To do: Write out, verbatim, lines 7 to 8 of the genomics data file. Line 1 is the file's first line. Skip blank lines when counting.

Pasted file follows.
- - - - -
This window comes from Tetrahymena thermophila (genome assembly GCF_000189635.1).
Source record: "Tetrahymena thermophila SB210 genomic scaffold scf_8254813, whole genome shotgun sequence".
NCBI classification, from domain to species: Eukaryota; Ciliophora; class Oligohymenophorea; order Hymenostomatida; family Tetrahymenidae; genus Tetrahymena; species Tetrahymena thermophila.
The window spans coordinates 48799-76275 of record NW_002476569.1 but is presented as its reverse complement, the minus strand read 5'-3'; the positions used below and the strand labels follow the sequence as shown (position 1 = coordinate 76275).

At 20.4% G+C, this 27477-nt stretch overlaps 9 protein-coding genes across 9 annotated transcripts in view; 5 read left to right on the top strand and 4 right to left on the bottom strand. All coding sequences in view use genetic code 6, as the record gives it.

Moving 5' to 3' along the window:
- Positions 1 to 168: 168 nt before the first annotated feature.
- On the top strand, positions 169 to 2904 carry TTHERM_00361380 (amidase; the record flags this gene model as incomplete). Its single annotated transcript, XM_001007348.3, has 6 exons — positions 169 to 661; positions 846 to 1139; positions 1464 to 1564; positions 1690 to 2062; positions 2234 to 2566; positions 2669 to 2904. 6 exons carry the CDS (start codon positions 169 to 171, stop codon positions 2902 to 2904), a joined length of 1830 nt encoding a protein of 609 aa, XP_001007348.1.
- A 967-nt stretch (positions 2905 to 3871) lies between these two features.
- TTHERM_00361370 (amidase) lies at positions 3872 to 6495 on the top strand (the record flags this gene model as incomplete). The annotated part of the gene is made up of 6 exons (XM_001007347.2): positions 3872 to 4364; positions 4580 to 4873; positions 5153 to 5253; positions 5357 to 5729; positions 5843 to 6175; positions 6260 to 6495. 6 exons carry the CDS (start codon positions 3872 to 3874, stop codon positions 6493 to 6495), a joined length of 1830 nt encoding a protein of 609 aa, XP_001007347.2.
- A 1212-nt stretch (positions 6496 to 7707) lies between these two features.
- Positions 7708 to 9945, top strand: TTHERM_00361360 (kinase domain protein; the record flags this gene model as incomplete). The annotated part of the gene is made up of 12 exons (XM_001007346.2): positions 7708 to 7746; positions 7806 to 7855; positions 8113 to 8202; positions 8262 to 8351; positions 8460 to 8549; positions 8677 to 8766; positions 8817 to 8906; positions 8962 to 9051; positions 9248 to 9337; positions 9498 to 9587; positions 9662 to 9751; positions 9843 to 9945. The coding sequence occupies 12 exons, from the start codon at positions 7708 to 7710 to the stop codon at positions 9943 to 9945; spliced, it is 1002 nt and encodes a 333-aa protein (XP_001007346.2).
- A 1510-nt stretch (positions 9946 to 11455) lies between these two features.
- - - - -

- Positions 1 to 168: 168 nt before the first annotated feature.
- On the top strand, positions 169 to 2904 carry TTHERM_00361380 (amidase; the record flags this gene model as incomplete). Its single annotated transcript, XM_001007348.3, has 6 exons — positions 169 to 661; positions 846 to 1139; positions 1464 to 1564; positions 1690 to 2062; positions 2234 to 2566; positions 2669 to 2904. 6 exons carry the CDS (start codon positions 169 to 171, stop codon positions 2902 to 2904), a joined length of 1830 nt encoding a protein of 609 aa, XP_001007348.1.